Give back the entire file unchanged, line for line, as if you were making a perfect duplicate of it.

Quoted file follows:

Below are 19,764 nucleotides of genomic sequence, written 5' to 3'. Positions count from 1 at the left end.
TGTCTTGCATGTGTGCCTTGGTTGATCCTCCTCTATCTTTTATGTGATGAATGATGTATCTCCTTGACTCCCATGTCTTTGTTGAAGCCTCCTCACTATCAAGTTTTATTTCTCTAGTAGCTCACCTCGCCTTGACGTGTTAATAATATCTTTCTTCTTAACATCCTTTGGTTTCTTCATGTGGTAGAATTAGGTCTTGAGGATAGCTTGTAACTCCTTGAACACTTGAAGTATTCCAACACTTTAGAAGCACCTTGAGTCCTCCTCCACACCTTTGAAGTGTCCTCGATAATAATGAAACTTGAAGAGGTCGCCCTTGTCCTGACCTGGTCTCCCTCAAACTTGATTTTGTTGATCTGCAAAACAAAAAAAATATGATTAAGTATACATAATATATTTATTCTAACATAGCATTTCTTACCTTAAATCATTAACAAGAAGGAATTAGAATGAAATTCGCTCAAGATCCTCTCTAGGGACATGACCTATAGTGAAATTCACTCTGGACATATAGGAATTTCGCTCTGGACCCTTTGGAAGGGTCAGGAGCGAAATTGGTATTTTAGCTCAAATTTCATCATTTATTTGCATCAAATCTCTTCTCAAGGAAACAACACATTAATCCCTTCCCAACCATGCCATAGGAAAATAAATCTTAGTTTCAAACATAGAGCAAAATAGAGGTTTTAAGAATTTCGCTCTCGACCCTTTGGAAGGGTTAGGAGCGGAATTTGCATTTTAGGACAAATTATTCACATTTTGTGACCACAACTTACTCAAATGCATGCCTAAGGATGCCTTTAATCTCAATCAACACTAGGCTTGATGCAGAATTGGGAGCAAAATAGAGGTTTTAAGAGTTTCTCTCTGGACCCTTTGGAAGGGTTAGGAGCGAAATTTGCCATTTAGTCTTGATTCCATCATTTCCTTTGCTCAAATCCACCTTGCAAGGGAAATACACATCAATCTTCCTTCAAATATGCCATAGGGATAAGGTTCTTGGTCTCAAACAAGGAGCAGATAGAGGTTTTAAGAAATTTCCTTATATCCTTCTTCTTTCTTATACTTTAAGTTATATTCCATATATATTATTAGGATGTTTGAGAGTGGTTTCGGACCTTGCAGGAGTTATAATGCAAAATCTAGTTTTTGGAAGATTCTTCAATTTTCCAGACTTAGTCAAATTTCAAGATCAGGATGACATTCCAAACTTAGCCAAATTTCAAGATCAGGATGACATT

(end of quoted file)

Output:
Below are 19,764 nucleotides of genomic sequence, written 5' to 3'. Positions count from 1 at the left end.
TGTCTTGCATGTGTGCCTTGGTTGATCCTCCTCTATCTTTTATGTGATGAATGATGTATCTCCTTGACTCCCATGTCTTTGTTGAAGCCTCCTCACTATCAAGTTTTATTTCTCTAGTAGCTCACCTCGCCTTGACGTGTTAATAATATCTTTCTTCTTAACATCCTTTGGTTTCTTCATGTGGTAGAATTAGGTCTTGAGGATAGCTTGTAACTCCTTGAACACTTGAAGTATTCCAACACTTTAGAAGCACCTTGAGTCCTCCTCCACACCTTTGAAGTGTCCTCGATAATAATGAAACTTGAAGAGGTCGCCCTTGTCCTGACCTGGTCTCCCTCAAACTTGATTTTGTTGATCTGCAAAACAAAAAAAATATGATTAAGTATACATAATATATTTATTCTAACATAGCATTTCTTACCTTAAATCATTAACAAGAAGGAATTAGAATGAAATTCGCTCAAGATCCTCTCTAGGGACATGACCTATAGTGAAATTCACTCTGGACATATAGGAATTTCGCTCTGGACCCTTTGGAAGGGTCAGGAGCGAAATTGGTATTTTAGCTCAAATTTCATCATTTATTTGCATCAAATCTCTTCTCAAGGAAACAACACATTAATCCCTTCCCAACCATGCCATAGGAAAATAAATCTTAGTTTCAAACATAGAGCAAAATAGAGGTTTTAAGAATTTCGCTCTCGACCCTTTGGAAGGGTTAGGAGCGGAATTTGCATTTTAGGACAAATTATTCACATTTTGTGACCACAACTTACTCAAATGCATGCCTAAGGATGCCTTTAATCTCAATCAACACTAGGCTTGATGCAGAATTGGGAGCAAAATAGAGGTTTTAAGAGTTTCTCTCTGGACCCTTTGGAAGGGTTAGGAGCGAAATTTGCCATTTAGTCTTGATTCCATCATTTCCTTTGCTCAAATCCACCTTGCAAGGGAAATACACATCAATCTTCCTTCAAATATGCCATAGGGATAAGGTTCTTGGTCTCAAACAAGGAGCAGATAGAGGTTTTAAGAAATTTCCTTATATCCTTCTTCTTTCTTATACTTTAAGTTATATTCCATATATATTATTAGGATGTTTGAGAGTGGTTTCGGACCTTGCAGGAGTTATAATGCAAAATCTAGTTTTTGGAAGATTCTTCAATTTTCCAGACTTAGTCAAATTTCAAGATCAGGATGACATTCCAAACTTAGCCAAATTTCAAGATCAGGATGACATT